SLPs, need a good book to help your administrators understand your job?

I recently got the pleasure of reading a new book by a fellow speech language pathologist titled:                                            

 

                                                  The School Speech Language Pathologist

                                                       by Teresa Sadowski M.A. CCC-SLP

I was very interested in this book when I received it because I have been working in the schools for 6 years and find myself advocating for my job constantly.  My biggest issue  is the caseload vs. workload approach (surprise surprise!!). There has been a lot of talk about this on ASHA, social media, and other SLP blogs. Administrators often ask for your caseload number, not understanding that some students with more severe disabilities take more time/work than students with a few sound errors.  I have also found that most administrators don't understand the time it takes to do evaluations (observations, informal testing, formal testing, teacher interviews, parent interviews, checking academic records, consulting with other professionals, ect...), screenings (some schools screen all prek and kindergarten students!!), therapy (direct, indirect, and consult), and paper work duties (IEP writing, progress notes, therapy planning, report writing, ect..). This book outlines all of these issues in an easy to read format that is aimed toward school administrators! How cool is that!! So the next time you find yourself explaining your job (again and again) grab this book and ask your boss to read it!

 

The book is broken down into the following chapters:

  • Role of the SLP in the Schools:  In this section she outlines what areas (speech and language disorders that impact education) are addressed by the school SLP and the major responsibilities we have (evaluations, direct/indirect therapy, screenings, consulting, ect...).

  • Workload vs. Caseload: I like how she explains these two concepts! She even gives two examples (SLP1 and SLP2) who have similar caseload numbers but completely different workloads. This helps give a perspective that administrators should not only consider the number of students when making staffing decisions!

  • The Basics: This is where she briefly defines common speech-language terminology.  She starts  by explaining the difference between speech and language. (I have had teachers act shocked when I told them I help students with story comprehension and grammar skills). It is beneficial to educate administartors and teachers about the true scope of our profession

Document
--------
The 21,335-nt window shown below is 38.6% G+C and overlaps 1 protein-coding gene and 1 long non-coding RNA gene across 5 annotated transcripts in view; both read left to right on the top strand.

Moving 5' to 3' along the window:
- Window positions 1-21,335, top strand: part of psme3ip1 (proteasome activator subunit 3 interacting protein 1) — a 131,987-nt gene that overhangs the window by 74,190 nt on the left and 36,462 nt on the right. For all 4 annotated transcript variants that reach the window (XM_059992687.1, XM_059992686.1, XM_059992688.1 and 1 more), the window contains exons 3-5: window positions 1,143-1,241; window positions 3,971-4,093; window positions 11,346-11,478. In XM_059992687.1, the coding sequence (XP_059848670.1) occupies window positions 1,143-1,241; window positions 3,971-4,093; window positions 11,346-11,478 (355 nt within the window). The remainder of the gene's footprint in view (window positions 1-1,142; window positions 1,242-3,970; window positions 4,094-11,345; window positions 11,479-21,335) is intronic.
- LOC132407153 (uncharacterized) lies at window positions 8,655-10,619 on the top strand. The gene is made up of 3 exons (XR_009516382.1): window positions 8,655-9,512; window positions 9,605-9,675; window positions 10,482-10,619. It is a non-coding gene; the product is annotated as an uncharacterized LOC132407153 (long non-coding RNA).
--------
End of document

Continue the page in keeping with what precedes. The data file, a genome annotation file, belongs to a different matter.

• Typical SLP Responsibilities and Time Completion Factors: This chapter is great because she gives an accurate account of the time it takes to do our everyday/weekly/monthly/yearly tasks!  Each task is defined and she gives an estimated time range for each (assessments, direct services, indirect services, IEP writing, progress report writing, consulting, ect...).

  • Strategies That Can Aid in Managment of the SLP Workload! This is a great section that provides real solutions to help the busy SLP.  She explains the importance of keeping group numbers low to maximize student progress, setting aside time to get paperwork done (instead of requiring SLPs to take hours of work home), and she encourages administrators to spend time with the SLP during the day to get an idea of what they do!!

  • Entrance and Exit Criteria:  There is a brief summary of how students qualify or get dismissed from speech therapy services. She mainly explains that there are many variables and factors when qualifying and dismissing a child that have to be considered (not just standardized testing).

  • What You Can Do: Here she tells administrators how they can support their speech language pathologist. She gives great suggestions (I loved the one about a teacher inservice to learn about typical speech and language development).

  • 20 Questions To Ask Your SLPs: This is a great list of questions I would love any administrator to ask me!!  They are questions relating to things we care about and deal with on the job weekly (what was your caseload growth last year?/are your evaluation materials up to date?/what type of scheduling issues do you face?/ect..)

This book is great because it is short, but still contains all of the above mentioned information. The challenge will be getting administrators to actually read it!  What do you think? Would yours???

 

If you would like to buy this book you can get it on Amazon here (paperback or kindle version).

HERE

 

Disclaimer: I did not receive any compensation for this review! Teresa Sadowski provided me a copy of the book to read and review! Thanks for reading!

 

 

 

 

 

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